And with Andrea Leadsom's announcement on Monday that she will effectively cede the race for Conservative Party leadership to Theresa May, an ironic truth has come to pass: Despite being given a mandate by the British people, it won't even be someone from the "Leave" campaign who leads Britain's process of leaving.
To be sure, some "leavers" tried. But the Conservative Party seems as divided as the British public — both split almost evenly on whether leaving the E.U. is a good idea. And the party members who voted for their new leader ultimately didn't choose those "leavers," like Michael Gove and Leadsom.
On the other hand, it seemed like other "Leave" campaigners self-destructed as soon as they'd won. It is a truly confusing situation.
If you haven’t been following closely, here’s a quick summary of what’s befallen the actors in this very British drama.
Who is he? He’s the man who would have been king, the onetime prohibitive favorite to be the next prime minister.
Who betrayed him? Michael Gove, Johnson’s would-be campaign manager and chum from his Oxford days. Gove’s last-minute announcement that he would run for prime minister knocked Johnson from the contest even before he could enter.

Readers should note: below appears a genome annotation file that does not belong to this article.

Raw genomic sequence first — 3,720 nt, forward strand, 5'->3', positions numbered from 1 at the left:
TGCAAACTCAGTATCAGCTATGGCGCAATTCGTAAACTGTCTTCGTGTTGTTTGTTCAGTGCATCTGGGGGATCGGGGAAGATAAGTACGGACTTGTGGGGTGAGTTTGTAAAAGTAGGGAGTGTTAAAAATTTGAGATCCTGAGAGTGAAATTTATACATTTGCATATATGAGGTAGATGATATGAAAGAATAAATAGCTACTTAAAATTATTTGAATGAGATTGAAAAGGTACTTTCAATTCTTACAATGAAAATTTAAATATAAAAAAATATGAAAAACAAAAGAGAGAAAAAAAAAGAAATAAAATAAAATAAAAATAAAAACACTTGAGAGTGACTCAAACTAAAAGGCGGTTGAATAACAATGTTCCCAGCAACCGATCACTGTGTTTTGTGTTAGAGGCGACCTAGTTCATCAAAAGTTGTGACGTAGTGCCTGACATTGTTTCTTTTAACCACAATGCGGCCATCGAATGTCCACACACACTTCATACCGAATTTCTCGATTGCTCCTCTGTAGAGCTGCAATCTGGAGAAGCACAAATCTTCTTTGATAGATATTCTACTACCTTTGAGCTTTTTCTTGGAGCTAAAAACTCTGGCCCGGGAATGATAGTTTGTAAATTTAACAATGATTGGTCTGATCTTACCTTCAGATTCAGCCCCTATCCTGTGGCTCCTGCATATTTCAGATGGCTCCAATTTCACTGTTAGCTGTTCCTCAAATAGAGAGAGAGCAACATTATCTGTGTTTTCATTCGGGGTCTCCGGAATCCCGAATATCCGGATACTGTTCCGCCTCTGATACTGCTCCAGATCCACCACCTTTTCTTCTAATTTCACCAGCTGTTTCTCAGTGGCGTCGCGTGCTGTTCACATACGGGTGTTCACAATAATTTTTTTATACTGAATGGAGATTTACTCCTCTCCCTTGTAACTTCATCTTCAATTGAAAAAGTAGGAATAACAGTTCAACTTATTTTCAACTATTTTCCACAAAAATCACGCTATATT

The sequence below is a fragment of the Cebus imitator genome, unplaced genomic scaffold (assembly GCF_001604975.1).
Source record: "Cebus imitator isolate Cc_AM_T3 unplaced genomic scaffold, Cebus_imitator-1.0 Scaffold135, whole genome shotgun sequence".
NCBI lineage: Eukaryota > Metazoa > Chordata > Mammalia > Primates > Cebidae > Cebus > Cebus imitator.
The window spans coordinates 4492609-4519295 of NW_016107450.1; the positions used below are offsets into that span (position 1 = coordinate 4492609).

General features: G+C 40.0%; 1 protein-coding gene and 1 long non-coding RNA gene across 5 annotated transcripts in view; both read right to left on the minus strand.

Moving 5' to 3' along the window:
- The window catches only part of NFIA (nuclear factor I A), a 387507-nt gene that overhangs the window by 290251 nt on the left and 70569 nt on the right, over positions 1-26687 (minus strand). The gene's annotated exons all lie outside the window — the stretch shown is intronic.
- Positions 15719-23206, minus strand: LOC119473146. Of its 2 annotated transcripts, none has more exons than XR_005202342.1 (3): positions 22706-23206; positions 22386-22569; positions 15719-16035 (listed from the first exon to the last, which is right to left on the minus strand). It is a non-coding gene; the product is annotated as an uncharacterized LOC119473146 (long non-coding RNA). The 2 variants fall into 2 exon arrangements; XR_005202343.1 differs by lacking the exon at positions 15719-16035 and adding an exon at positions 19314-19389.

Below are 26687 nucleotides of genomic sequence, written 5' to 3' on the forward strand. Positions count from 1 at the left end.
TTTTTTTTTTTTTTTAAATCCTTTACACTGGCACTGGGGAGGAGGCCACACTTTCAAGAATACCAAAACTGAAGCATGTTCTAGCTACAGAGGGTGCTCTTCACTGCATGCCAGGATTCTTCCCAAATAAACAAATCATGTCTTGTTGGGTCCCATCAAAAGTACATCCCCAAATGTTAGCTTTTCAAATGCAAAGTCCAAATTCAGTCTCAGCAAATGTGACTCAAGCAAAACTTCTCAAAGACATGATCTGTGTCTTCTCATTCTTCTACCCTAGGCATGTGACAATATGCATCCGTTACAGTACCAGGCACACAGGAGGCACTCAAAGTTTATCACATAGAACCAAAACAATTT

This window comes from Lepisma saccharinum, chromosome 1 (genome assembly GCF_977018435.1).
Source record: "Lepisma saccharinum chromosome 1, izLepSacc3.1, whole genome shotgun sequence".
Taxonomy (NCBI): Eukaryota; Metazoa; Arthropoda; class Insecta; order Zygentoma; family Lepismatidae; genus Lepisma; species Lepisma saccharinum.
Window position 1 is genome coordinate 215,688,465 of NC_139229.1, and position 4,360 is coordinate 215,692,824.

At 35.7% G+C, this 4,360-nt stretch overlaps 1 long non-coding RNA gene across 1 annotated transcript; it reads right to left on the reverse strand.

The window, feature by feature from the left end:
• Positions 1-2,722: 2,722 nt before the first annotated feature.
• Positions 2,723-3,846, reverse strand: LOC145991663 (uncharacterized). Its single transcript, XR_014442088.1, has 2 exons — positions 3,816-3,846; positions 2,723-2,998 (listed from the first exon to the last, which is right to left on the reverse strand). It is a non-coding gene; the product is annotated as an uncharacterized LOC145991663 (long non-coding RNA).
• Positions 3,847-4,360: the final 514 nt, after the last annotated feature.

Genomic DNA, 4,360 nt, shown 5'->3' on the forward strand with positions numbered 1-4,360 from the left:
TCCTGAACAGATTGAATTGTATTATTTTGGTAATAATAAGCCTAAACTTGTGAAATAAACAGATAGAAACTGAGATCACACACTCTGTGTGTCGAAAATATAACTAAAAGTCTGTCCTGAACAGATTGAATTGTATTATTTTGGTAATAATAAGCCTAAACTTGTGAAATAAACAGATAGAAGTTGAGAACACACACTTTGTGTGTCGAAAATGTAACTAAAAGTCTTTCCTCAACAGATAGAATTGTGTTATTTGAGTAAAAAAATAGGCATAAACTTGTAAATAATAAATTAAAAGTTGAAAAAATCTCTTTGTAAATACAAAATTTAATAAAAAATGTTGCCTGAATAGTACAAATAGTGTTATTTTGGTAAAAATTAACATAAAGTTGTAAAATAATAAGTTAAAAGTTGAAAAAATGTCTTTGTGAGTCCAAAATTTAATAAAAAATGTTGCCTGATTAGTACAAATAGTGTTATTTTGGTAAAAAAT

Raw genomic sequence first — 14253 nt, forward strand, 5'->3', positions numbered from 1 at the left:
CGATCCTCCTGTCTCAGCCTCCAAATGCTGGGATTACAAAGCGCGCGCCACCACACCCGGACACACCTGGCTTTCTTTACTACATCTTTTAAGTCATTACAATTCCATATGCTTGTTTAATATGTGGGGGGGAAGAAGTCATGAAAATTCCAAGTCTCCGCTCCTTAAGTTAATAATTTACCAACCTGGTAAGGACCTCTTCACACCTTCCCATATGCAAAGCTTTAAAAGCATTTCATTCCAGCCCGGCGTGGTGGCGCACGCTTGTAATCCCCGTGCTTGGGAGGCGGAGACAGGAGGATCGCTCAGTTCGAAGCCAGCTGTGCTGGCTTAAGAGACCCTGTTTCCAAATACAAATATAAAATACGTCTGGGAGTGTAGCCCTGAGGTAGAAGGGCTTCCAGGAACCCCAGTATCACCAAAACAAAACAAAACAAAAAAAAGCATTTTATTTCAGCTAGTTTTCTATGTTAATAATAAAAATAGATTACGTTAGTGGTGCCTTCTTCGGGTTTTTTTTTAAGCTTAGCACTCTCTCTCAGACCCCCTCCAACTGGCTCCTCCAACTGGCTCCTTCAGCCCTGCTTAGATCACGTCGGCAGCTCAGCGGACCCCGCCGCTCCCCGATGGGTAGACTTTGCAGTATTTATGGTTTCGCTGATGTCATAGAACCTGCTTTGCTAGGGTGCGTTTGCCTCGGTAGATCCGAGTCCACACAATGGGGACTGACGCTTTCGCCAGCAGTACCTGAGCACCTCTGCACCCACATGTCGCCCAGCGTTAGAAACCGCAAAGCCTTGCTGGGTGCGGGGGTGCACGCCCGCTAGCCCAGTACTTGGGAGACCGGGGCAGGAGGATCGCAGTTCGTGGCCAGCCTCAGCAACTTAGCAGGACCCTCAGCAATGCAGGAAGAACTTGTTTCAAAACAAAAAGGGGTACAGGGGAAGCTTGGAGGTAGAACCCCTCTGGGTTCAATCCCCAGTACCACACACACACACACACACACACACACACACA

Did he get his revenge? Sort of. He endorsed Andrea Leadsom for prime minister. (See below.)
Who is he? The Brutus of British politics
Whom did he betray? Johnson. But to Gove it was not a betrayal. It was high-minded service to his country.
And how did that work out for him? Not well. He got knocked out of the balloting to be prime minister after Johnson backed Leadsom and other Tories recoiled at Gove's perceived treachery.
Who betrayed him? Douglas Carswell. the only member of Farage’s party who holds a seat in Parliament. The two are longtime antagonists. This was Carswell’s reaction when Farage stepped down:
The Daily Mail and the Sun
What are they? The influential, mass-selling British tabloids that championed Brexit with greater gusto than even many of the most ardent “leave” politicians.
Who is she? A complete unknown of British politics.
Who betrayed her? The Daily Mail and the Sun. And then she dug herself into a hole by telling the Times of London that she thought she'd be a better leader than May because she has children and May doesn't. She was recorded saying that being a mother “means you have a very real stake in the future of our country,” and then tried to claim she'd never said that despite it being on tape. On Monday, she stepped out of the race citing "too much abuse" that she'd had to go through.